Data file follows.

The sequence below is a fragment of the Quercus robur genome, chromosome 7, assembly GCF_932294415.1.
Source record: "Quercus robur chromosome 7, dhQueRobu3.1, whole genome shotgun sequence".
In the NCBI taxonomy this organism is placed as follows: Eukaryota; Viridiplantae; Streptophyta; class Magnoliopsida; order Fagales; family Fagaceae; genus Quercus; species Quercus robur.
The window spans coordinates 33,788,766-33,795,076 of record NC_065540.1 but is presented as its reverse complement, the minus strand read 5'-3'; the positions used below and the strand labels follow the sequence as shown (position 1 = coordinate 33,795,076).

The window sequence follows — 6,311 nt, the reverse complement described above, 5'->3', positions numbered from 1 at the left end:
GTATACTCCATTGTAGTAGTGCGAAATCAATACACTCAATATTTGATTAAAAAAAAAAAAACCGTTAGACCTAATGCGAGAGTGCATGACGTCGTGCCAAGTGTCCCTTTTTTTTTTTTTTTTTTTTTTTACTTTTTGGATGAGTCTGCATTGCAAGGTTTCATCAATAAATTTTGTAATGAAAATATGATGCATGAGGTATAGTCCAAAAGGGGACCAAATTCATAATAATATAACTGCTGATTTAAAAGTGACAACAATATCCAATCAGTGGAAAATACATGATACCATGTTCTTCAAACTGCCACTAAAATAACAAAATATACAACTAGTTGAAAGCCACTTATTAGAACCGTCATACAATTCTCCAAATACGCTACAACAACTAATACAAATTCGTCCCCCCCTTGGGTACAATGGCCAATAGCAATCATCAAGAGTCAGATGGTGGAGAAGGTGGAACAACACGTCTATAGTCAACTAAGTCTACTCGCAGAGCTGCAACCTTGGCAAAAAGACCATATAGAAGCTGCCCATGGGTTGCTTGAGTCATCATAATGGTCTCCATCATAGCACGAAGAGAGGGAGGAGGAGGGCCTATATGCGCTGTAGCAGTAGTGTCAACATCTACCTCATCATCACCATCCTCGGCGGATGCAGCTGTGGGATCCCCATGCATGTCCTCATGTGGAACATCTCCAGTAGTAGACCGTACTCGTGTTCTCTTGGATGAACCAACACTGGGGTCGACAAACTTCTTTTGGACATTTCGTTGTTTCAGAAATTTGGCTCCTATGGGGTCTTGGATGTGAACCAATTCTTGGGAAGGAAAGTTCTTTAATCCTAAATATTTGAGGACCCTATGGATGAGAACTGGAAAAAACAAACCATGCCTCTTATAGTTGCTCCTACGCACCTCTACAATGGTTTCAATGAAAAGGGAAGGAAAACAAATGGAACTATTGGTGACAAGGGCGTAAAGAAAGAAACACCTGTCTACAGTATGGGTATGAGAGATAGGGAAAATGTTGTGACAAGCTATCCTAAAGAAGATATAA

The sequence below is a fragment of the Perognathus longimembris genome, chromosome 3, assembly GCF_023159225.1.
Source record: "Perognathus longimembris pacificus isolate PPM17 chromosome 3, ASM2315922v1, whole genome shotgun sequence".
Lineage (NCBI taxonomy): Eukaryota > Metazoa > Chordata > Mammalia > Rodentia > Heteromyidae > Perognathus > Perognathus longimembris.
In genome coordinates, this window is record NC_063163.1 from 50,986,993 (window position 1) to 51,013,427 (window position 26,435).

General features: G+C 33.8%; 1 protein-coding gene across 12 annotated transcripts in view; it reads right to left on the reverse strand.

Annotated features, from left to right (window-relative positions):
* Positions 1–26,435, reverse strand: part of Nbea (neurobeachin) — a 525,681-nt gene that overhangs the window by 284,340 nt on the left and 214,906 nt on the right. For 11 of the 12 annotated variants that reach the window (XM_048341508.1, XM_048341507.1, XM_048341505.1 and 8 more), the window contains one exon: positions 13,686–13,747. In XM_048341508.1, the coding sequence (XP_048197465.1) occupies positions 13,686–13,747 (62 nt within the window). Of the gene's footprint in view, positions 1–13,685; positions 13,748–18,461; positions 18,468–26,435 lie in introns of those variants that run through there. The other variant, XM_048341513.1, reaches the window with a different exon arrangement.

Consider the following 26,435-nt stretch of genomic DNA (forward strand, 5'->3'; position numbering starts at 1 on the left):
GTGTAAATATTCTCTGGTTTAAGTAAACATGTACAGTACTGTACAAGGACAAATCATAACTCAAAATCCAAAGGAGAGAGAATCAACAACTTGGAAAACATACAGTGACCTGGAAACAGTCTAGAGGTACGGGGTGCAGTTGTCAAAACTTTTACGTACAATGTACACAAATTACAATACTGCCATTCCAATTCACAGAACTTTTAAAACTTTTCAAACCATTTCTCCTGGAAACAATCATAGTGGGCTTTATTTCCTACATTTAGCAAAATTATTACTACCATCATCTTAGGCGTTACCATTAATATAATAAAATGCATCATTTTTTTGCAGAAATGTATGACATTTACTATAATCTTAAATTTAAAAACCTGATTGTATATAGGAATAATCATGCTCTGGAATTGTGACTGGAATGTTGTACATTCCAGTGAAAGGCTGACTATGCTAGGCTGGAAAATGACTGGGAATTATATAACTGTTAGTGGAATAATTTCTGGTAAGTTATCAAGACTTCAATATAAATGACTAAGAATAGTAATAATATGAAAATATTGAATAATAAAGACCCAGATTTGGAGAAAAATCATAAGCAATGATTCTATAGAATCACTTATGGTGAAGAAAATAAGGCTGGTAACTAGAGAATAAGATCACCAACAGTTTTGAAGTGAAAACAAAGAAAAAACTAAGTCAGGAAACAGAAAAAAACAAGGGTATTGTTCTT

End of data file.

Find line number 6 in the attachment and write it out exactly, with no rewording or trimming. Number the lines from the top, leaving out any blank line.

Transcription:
GTATACTCCATTGTAGTAGTGCGAAATCAATACACTCAATATTTGATTAAAAAAAAAAAAACCGTTAGACCTAATGCGAGAGTGCATGACGTCGTGCCAAGTGTCCCTTTTTTTTTTTTTTTTTTTTTTTACTTTTTGGATGAGTCTGCATTGCAAGGTTTCATCAATAAATTTTGTAATGAAAATATGATGCATGAGGTATAGTCCAAAAGGGGACCAAATTCATAATAATATAACTGCTGATTTAAAAGTGACAACAATATCCAATCAGTGGAAAATACATGATACCATGTTCTTCAAACTGCCACTAAAATAACAAAATATACAACTAGTTGAAAGCCACTTATTAGAACCGTCATACAATTCTCCAAATACGCTACAACAACTAATACAAATTCGTCCCCCCCTTGGGTACAATGGCCAATAGCAATCATCAAGAGTCAGATGGTGGAGAAGGTGGAACAACACGTCTATAGTCAACTAAGTCTACTCGCAGAGCTGCAACCTTGGCAAAAAGACCATATAGAAGCTGCCCATGGGTTGCTTGAGTCATCATAATGGTCTCCATCATAGCACGAAGAGAGGGAGGAGGAGGGCCTATATGCGCTGTAGCAGTAGTGTCAACATCTACCTCATCATCACCATCCTCGGCGGATGCAGCTGTGGGATCCCCATGCATGTCCTCATGTGGAACATCTCCAGTAGTAGACCGTACTCGTGTTCTCTTGGATGAACCAACACTGGGGTCGACAAACTTCTTTTGGACATTTCGTTGTTTCAGAAATTTGGCTCCTATGGGGTCTTGGATGTGAACCAATTCTTGGGAAGGAAAGTTCTTTAATCCTAAATATTTGAGGACCCTATGGATGAGAACTGGAAAAAACAAACCATGCCTCTTATAGTTGCTCCTACGCACCTCTACAATGGTTTCAATGAAAAGGGAAGGAAAACAAATGGAACTATTGGTGACAAGGGCGTAAAGAAAGAAACACCTGTCTACAGTATGGGTATGAGAGATAGGGAAAATGTTGTGACAAGCTATCCTAAAGAAGATATAA